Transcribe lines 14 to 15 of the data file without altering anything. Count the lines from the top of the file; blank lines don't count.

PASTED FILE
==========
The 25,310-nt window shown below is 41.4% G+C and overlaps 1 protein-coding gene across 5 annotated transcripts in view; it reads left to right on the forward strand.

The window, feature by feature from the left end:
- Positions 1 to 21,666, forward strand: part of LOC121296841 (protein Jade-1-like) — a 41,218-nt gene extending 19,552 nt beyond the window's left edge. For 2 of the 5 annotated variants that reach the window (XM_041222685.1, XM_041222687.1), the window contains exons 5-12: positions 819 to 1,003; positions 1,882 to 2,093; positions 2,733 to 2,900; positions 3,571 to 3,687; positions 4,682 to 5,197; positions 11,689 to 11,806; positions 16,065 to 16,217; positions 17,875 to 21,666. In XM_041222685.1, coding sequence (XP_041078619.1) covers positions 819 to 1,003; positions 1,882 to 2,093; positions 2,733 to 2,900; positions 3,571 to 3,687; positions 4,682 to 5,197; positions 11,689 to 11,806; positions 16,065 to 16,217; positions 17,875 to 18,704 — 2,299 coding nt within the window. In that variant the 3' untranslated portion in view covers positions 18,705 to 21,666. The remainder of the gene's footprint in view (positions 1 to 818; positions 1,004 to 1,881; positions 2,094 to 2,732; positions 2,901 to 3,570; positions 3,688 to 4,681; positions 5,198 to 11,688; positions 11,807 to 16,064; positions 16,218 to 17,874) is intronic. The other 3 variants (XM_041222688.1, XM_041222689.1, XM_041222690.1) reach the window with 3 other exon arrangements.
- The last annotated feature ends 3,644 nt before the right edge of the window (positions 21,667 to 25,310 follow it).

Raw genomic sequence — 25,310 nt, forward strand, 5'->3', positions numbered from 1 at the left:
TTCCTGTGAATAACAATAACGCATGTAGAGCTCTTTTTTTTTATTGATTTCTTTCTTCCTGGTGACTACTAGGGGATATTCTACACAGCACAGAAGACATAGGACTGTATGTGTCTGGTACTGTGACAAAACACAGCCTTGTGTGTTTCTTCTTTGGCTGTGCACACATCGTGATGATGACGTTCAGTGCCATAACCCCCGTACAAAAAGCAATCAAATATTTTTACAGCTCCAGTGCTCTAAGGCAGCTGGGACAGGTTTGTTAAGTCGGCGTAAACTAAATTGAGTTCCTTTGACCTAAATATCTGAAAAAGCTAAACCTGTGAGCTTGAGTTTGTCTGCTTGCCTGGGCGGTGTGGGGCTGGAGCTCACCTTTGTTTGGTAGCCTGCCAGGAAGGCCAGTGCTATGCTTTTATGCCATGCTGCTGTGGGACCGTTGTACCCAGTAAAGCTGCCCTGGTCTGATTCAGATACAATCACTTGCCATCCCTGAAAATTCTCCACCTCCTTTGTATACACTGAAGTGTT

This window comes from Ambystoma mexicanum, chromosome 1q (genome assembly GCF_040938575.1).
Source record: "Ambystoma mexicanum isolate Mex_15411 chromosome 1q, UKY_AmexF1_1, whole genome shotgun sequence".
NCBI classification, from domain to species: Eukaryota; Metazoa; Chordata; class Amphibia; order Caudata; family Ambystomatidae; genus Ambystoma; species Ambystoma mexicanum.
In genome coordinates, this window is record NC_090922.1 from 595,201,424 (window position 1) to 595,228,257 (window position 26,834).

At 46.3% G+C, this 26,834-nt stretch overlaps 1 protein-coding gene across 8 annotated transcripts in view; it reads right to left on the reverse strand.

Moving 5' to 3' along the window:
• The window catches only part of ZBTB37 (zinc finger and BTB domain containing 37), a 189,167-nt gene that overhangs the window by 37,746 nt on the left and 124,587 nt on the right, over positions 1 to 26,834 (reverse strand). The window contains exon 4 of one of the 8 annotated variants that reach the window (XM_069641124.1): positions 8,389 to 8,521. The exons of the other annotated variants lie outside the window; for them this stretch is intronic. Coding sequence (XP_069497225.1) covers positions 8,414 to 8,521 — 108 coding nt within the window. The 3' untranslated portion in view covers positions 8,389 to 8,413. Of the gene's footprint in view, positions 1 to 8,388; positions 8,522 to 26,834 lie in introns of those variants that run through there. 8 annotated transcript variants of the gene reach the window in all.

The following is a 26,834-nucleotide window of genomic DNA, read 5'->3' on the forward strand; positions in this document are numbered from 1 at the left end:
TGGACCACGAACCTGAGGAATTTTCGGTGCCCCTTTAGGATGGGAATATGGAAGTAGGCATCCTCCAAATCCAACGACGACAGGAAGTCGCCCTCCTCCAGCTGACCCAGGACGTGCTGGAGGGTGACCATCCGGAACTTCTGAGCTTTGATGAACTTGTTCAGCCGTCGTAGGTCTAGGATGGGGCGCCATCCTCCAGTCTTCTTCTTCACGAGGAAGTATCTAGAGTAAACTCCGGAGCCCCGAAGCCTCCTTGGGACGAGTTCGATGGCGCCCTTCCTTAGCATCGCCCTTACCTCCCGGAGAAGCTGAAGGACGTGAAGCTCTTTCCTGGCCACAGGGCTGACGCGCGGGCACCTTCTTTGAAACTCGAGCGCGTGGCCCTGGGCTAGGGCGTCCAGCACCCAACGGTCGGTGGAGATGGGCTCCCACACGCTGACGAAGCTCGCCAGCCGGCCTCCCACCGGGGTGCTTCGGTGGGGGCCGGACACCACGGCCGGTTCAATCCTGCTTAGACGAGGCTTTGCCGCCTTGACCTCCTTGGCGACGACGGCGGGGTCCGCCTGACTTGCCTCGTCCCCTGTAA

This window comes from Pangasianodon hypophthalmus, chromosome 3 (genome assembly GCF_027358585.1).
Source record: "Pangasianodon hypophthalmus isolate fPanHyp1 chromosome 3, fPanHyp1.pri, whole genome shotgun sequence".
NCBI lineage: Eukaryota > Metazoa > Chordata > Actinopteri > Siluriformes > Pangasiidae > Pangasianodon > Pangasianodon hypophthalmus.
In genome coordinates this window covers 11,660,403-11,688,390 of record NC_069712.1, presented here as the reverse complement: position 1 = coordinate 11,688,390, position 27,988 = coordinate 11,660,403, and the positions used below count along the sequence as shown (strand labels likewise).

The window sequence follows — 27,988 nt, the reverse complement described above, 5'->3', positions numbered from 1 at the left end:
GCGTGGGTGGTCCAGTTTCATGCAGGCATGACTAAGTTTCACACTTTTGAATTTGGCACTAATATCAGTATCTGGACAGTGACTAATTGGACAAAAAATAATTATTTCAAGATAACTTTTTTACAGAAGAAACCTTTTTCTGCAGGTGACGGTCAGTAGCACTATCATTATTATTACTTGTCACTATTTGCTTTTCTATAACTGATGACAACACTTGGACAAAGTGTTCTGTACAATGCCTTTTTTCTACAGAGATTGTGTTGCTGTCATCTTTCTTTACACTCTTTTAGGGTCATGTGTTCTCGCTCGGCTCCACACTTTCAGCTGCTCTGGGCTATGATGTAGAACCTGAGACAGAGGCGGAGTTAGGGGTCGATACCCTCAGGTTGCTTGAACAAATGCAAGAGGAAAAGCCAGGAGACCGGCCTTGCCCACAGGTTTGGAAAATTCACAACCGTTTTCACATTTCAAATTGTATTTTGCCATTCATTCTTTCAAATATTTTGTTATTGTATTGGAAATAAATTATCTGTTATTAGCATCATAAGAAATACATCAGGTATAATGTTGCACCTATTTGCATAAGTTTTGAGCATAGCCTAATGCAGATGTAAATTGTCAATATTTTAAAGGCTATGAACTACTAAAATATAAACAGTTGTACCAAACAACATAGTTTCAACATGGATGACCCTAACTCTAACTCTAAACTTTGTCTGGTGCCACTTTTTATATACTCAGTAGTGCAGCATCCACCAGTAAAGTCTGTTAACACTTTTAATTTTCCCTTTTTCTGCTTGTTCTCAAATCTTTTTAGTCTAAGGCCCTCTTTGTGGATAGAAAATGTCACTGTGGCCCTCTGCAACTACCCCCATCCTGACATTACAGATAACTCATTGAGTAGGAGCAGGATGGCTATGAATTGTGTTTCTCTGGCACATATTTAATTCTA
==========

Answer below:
The following is a 26,834-nucleotide window of genomic DNA, read 5'->3' on the forward strand; positions in this document are numbered from 1 at the left end:
TGGACCACGAACCTGAGGAATTTTCGGTGCCCCTTTAGGATGGGAATATGGAAGTAGGCATCCTCCAAATCCAACGACGACAGGAAGTCGCCCTCCTCCAGCTGACCCAGGACGTGCTGGAGGGTGACCATCCGGAACTTCTGAGCTTTGATGAACTTGTTCAGCCGTCGTAGGTCTAGGATGGGGCGCCATCCTCCAGTCTTCTTCTTCACGAGGAAGTATCTAGAGTAAACTCCGGAGCCCCGAAGCCTCCTTGGGACGAGTTCGATGGCGCCCTTCCTTAGCATCGCCCTTACCTCCCGGAGAAGCTGAAGGACGTGAAGCTCTTTCCTGGCCACAGGGCTGACGCGCGGGCACCTTCTTTGAAACTCGAGCGCGTGGCCCTGGGCTAGGGCGTCCAGCACCCAACGGTCGGTGGAGATGGGCTCCCACACGCTGACGAAGCTCGCCAGCCGGCCTCCCACCGGGGTGCTTCGGTGGGGGCCGGACACCACGGCCGGTTCAATCCTGCTTAGACGAGGCTTTGCCGCCTTGACCTCCTTGGCGACGACGGCGGGGTCCGCCTGACTTGCCTCGTCCCCTGTAA